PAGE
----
Optical components

DigiLens Shrinks Another 50 Percent

Optical components firm DigiLens Inc. shut down its manufacturing facility last week, laying off half its staff of 40 as the company tries to secure the funding to carry on.

The move, following a 25 percent round of cuts just months ago (see Startups Make More Cuts), was prompted when DigiLens signed a contract to have a foundry provide it with wafers. The 20 employees let go were part of the manufacturing team. What's left are the experts in Fiber Bragg Gratings (FBGs), the real meat of DigiLens's technology.

The company's Sunnyvale, Calif., fabrication plant is now up for sale. It cost $25 million to build (although a press release from early 2002 says $35 million) and will probably go for "considerably less than that," CEO Jonathan Waldern says.

Outsourcing is commonplace in the semiconductor industry as a way to keep costs down. DigiLens chose to build its own manufacturing line because it required silicon oxynitride (SiON) wafers, which were relatively uncommon. But SiON manufacturing services are available, and DigiLens is at a point where it needs to trim costs.

"What's critical is to ensure our cost base is at a minimum," Waldern says. "We're in a reasonably manageable situation. For other fabs, the downturn happened so quickly, they had no room to maneuver."

Waldern wouldn't specify where DigiLens is getting its wafers, other than to say it's from a Silicon Valley source. DigiLens will receive SiON wafers from that source and will add its own "active cladding" layer, into which it etches its electrically switchable FBGs (see DigiLens Creates 'Liquid Gratings').

It helps that DigiLens doesn't rely on optical networking for survival. The company started off selling components to the display and imaging industries, which still represent 50 percent of its revenues, Waldern says.

But DigiLens officials do believe their networking products are on the verge of great things. The dynamic gain equalizer demonstrated at last year's OFC (see DigiLens Unveils Optical IC) has begun sampling and is drawing some revenues, Waldern says. DigiLens is also planning to sample a variable gain-flattening filter this quarter.

Separately, DigiLens continues to seek a lead investor for its current round of funding. The company secured $4 million with promises for another $11 million if an outside investor could be found, but that outside investor hasn't been pegged yet, Waldern says.

The funding announcement, in November, anticipated that the round would close in March 2003 (see DigiLens Grabs $4M). But naturally, company officials are anxious to find that outside investor. Waldern notes that there's "no contractual deadline, but as a going concern, we need to have investment in the company."

DigiLens's investors so far are Alta Partners, Amadeus Capital Partners, Apex Investment Partners, BCI Partners, Citigroup, Crescendo Ventures, Johnson & Johnson Development Corp., Keystone Venture Capital, Noro-Moseley, Science Applications International Corp. (SAIC), and Vision Capital.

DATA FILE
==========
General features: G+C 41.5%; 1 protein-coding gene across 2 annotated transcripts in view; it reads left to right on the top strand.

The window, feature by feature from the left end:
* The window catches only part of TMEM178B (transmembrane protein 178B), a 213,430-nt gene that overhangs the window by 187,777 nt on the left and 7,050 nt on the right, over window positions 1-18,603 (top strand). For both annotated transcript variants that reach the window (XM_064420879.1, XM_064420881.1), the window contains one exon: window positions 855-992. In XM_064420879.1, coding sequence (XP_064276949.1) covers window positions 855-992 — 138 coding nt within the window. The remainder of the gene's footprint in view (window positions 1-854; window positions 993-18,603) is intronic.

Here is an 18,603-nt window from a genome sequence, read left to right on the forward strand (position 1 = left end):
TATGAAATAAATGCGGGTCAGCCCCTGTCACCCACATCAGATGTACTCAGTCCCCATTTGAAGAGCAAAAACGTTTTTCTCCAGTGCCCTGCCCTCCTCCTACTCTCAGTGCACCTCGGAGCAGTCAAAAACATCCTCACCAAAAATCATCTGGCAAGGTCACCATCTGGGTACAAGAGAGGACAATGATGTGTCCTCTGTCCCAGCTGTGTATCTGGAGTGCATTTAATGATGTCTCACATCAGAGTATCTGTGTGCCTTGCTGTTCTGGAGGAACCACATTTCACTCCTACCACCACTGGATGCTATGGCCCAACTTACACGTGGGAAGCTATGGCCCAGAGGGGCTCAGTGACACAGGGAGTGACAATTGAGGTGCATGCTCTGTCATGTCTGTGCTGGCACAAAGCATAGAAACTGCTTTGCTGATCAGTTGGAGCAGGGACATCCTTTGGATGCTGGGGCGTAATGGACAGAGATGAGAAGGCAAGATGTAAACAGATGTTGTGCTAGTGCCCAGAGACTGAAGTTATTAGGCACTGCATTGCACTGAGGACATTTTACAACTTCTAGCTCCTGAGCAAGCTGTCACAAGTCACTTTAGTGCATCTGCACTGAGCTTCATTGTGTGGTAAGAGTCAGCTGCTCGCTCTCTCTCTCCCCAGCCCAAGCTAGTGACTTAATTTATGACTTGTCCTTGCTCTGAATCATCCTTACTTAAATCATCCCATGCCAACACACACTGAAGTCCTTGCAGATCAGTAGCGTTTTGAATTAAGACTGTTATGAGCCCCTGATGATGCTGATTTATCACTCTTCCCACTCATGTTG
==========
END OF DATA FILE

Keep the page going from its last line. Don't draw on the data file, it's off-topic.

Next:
— Craig Matsumoto, Senior Editor, Light Reading

digioutofwork 12/5/2012 | 12:53:55 AM
re: DigiLens Shrinks Another 50 Percent How can there be "meat" left if the engineering team that developed the technology in the first place was scattered into the winds? What lies must continue to raise more money?
kozeyekan 12/5/2012 | 12:53:19 AM
re: DigiLens Shrinks Another 50 Percent Not entirely true if you are aware of the history of the company. Times are hard for many companies and bitter accusations do nobody any good.
An ex-Digilenser.
not_a_brown_nose 12/5/2012 | 12:44:32 AM
re: DigiLens Shrinks Another 50 Percent Hello, I see you work in the Digilens PR department.

ItGÇÖs a shame that investment of such large sums ($40M) have not given a larger range of marketable products (is this accusation or reality?). I know that the engineers did their best to achieve results, worked beyond the call of duty in many cases, battling against a volatile and changeable management style. These engineers are the ones that loose out though (I don't think they're bitter, just "sh*t happens"). Investors have lost as well, significant sums, I remember seeing them walking around thinking there investment would grow as they listened to projected $10 a share earnings (they could be bitter). LetGÇÖs hope displays can save the company, itGÇÖs a shame the main displays man was laid-off last year. (If youGÇÖre out there, we hope your doing well and wish you good luck. Never did get the chance to say goodbye and tell you it was a pleasure working with you, hopefully our paths will cross again in the future, under more pleasurable circumstances).

Having said this good luck to the company. Its been an education and for some, a very profitable business model. I had a good time working for the company, learned a lot.
Where's my money 12/5/2012 | 12:27:05 AM
re: DigiLens Shrinks Another 50 Percent Yeah, I learned a lot as well...

However, a good portion of the lessons I would have prefered to have read about.

Unconfirmed word has it that DigiLens sent out another HEAVY pile of pink slips today. I wonder if there is anyone left at all.
Where's my money 12/5/2012 | 12:22:22 AM
re: DigiLens Shrinks Another 50 Percent Well it looks like my source of 11 days ago was accurate. I simply hope that DigiLens compensates the employees that worked to the bone until the end according to the contractual payment arrangement, (and as they compensated first and second round lay-off personal) without having to go to litigation.

See the article at http://www.lightreading.com/do... . Where is my money?
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